Deal closer in US 'fiscal cliff' negotiations Growing momentum as Republicans make concession on millionaire tax rate New taxes, fresh spending cuts and increase in debt ceiling on agenda


The shape of a deal to avert the US fiscal cliff is at last emerging, with at least $1 trillion in new taxes, up to $1 trillion in fresh spending cuts and an increase in the debt ceiling, as negotiators scramble to reach agreement before the end-of-year deadline.

US president Barack Obama and John Boehner, Republican speaker of the House of Representatives, held their third face-to-face meeting in eight days at the White House amid signs of growing momentum in the talks.

Cloud of uncertainty

If they strike a deal in the coming days, and are able to pass it through Congress, it would remove a huge cloud of uncertainty hanging over the global economy.

Failure to avert the fiscal cliff – a combination of $600 billion in annual automatic tax hikes and spending reductions by the government starting next year – would probably tip the US into recession next year, a prospect that has alarmed global investors and the American public.

Signs that the two sides may be getting closer gave a positive mood to the US equity market, where the SP 500 was up 1 per cent in early trading.

Meanwhile US treasuries prices fell yesterday as greater optimism of a deal reduced demand for safe haven debt.

William Stone, chief investment strategist at PNC, told clients that politicians appeared committed to hammering out a deal.

“We believe there could be more progress this week than in previous weeks since Congress is scheduled to leave for the holidays at the end of this week. Importantly, if no progress is made, we expect policymakers to remain in Washington through the holidays.”

Senate majority leader Harry Reid, a Nevada Democrat, said yesterday it appears the chamber will need to reconvene on December 26th to work on the budget.

But reaching agreement will only be the first step. In particular, Mr Boehner may face challenges in passing the legislation if he is perceived by conservative members to have made too many concessions on taxes.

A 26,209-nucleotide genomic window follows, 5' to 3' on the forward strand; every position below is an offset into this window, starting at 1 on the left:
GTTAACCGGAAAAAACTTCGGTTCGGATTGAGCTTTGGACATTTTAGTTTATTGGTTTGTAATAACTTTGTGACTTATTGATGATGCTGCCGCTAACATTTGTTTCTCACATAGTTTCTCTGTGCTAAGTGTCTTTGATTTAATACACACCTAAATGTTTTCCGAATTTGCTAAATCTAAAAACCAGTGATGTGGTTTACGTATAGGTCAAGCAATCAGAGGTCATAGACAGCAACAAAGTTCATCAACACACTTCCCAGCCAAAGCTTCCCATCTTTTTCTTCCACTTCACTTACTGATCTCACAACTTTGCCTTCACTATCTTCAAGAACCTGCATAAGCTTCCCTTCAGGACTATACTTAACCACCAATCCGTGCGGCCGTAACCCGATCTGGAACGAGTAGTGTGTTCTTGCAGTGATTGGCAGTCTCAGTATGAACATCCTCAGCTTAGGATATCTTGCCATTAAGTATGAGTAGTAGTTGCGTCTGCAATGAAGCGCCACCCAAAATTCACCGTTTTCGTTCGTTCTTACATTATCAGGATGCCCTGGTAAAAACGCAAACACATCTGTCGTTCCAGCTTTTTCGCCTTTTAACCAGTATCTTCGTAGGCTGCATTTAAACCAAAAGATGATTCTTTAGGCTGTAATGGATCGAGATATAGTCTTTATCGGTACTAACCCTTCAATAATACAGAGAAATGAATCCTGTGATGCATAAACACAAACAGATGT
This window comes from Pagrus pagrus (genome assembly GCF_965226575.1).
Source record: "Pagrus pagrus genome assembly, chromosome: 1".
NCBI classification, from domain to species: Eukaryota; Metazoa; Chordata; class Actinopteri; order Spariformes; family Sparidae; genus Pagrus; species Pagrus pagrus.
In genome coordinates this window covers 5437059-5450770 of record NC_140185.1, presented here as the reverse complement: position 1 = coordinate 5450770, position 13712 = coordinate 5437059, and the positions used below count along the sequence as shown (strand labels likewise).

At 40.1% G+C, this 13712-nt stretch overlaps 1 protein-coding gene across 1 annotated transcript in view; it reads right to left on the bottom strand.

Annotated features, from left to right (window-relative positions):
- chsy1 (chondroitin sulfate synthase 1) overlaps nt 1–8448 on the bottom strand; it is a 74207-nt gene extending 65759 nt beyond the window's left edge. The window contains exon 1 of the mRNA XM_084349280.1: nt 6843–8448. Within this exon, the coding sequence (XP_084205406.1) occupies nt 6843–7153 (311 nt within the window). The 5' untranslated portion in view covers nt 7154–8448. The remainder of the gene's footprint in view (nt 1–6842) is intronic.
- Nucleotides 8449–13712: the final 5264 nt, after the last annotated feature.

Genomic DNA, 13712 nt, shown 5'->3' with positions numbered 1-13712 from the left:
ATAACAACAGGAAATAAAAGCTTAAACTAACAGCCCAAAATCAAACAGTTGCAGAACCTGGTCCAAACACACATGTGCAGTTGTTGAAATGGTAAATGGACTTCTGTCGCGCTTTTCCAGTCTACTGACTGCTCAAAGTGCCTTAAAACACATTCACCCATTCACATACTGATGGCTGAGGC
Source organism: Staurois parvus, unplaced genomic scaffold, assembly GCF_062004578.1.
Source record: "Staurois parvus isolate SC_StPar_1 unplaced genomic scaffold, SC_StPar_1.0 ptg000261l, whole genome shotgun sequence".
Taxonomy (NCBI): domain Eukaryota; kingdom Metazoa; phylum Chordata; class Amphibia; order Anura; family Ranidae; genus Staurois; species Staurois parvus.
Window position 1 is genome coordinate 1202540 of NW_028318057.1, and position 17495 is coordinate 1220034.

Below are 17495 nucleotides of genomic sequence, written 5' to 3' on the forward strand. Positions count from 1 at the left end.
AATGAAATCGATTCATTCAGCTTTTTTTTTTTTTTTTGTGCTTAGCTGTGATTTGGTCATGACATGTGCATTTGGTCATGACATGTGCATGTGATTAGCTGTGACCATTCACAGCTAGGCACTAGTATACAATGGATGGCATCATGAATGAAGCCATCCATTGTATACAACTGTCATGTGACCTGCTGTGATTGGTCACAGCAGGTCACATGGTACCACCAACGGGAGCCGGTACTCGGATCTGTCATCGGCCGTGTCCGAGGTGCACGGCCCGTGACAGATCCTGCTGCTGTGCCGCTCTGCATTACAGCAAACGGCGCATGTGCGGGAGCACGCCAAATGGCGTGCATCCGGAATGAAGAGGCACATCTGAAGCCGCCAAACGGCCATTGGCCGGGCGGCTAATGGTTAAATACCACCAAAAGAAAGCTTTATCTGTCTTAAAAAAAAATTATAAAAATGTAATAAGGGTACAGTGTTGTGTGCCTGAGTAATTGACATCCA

He is expected to discuss the talks with members of his party today. Some Democrats may also baulk at the terms of any deal if they believe Mr Obama compromised too aggressively on spending cuts.

A breakthrough came over the weekend, when Mr Boehner offered to allow tax rates to rise for millionaires from 35 to 39.6 per cent, abandoning his party’s long-held opposition to tax rate rises that Mr Obama has demanded.

Overall, Mr Boehner is offering a package worth nearly $1 trillion in new revenue – including about $500 billion to be achieved through a tax reform that would limit tax breaks and deductions next year.

While this is short of the $1.4 trillion in revenue Mr Obama is demanding, it leaves room for negotiations on final details.

Raising taxes

Among the options would be to raise tax rates for households earning more than $500,000 or $750,000 per year, which would bring in more revenue than Mr Boehner is allowing.

Mr Obama and Mr Boehner still have to settle on the nature of spending cuts, including to popular health and pension programmes, which Republicans view as essential to any package but many Democrats resist.

Mr Obama is reported to be considering a possible budget concession on social security cost-of-living increases.

Switching the inflation yardstick to the so-called chained consumer price index would reduce social security cost-of-living benefit increases and generate fresh revenue because it also would reset income tax brackets.

Some Democrats in Congress have said they are willing to make that change.

– Copyright 2012 The Financial Times Limited (Additional reporting: Bloomberg)